We’ve Got a Better World in Mind: How to get from here to there in the next 10 years

From Yes! Magazine’s “The World We Want Special Issue: In Depth”

“We have the technical and policy tools to implement sweeping changes to existing human systems. The problem has been that, until recently, we haven’t had the political will.

“But that too is changing.”

Media and Information Literacy

With the vast amount of information available, it can be difficult to determine reliable sources. We’ve compiled a couple resources to learn about media and information literacy, i.e. how to spot fake news, fact check, and understand the presentation and spin of information.

“One of the lasting experiences from the last months and weeks is that, with our so called rising civilization, we do in no way see a decline in the art of lying. The modern media of communication, the modern entanglement of interests all over the world, have opened the door to a paradise for those who fight with words representing mala fide assumptions, false presentations, invidious comments, outright slander—and so on. If I were Hieronymus Bosch, I could paint a beautiful triptych in the colors of Hell and in celebration of this new great Harlot. But why be bitter.”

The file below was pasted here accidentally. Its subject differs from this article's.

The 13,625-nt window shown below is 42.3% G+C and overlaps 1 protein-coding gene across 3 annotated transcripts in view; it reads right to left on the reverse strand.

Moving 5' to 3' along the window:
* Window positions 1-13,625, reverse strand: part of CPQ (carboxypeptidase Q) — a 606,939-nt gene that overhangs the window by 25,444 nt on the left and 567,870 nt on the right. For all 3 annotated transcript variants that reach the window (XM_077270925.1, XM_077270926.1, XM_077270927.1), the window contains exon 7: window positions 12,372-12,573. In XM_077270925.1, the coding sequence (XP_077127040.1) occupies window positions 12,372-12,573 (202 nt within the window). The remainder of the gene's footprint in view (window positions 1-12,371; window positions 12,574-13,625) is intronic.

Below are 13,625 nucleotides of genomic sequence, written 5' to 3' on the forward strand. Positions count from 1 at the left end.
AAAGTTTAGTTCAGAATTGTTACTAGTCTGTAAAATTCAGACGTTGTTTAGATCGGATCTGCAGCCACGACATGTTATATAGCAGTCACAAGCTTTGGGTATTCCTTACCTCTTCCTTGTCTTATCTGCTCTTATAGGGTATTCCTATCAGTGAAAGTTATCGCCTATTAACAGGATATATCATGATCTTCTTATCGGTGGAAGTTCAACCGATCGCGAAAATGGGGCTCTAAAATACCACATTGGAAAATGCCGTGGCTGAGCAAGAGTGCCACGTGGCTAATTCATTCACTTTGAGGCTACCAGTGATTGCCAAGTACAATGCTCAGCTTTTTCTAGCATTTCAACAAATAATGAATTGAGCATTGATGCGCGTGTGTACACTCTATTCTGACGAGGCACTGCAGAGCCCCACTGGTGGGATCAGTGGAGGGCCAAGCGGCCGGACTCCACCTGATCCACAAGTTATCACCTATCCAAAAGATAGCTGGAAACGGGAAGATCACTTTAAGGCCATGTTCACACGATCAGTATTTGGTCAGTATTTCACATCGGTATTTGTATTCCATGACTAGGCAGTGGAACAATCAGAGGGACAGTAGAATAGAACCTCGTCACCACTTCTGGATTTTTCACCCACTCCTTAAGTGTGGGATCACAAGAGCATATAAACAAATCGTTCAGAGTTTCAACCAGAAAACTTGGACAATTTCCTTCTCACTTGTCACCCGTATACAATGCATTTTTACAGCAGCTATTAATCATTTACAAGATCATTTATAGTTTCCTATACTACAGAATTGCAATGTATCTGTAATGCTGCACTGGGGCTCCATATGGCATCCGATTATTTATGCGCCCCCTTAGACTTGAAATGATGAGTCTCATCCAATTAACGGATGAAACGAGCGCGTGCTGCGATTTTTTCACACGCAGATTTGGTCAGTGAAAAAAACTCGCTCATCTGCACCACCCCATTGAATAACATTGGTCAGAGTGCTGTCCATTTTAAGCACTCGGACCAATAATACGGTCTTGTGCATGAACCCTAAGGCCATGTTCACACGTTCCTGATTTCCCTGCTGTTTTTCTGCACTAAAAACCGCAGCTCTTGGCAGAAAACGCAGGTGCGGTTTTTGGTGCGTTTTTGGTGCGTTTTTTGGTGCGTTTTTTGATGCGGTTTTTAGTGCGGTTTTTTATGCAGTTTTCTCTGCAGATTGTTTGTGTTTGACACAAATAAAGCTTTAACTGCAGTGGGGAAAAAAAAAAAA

— Dag Hammarskjöld, second secretary-general of the United Nations (1953-61); in a private letter 

Resources to be well-informed

Fact checking: Before you act, do this

Science and Health Literacy

The present COVID-19 pandemic has brought about the need for more information on science and health research/concepts when it comes to individual, community, and the general health of the public. We’ve compiled this section with resources that look at the science and medical fiends, including understanding the multilayered predicament we are in at present.

This section connects directly to Universal Declaration of Human Rights:

  • Article 25: Everyone has the right to a standard of living adequate for the health and well-being…including food, clothing, housing and medical care and necessary social services, and the right to security in the event of unemployment, sickness, disability, widowhood, old age or other lack of livelihood in circumstances beyond his control.
  • Article 26: Everyone has the right to education… Education shall be directed to the full development of the human personality and to the strengthening of respect for human rights and fundamental freedoms.

The woman who discovered the first coronavirus

“June Almeida went on to become a pioneer of virus imaging, whose work has come roaring back into focus during the present pandemic.”

SARS-CoV-2 is a new (novel) coronavirus. Read more about the doctor that discovered the virus and her work!

About the Present Pandemic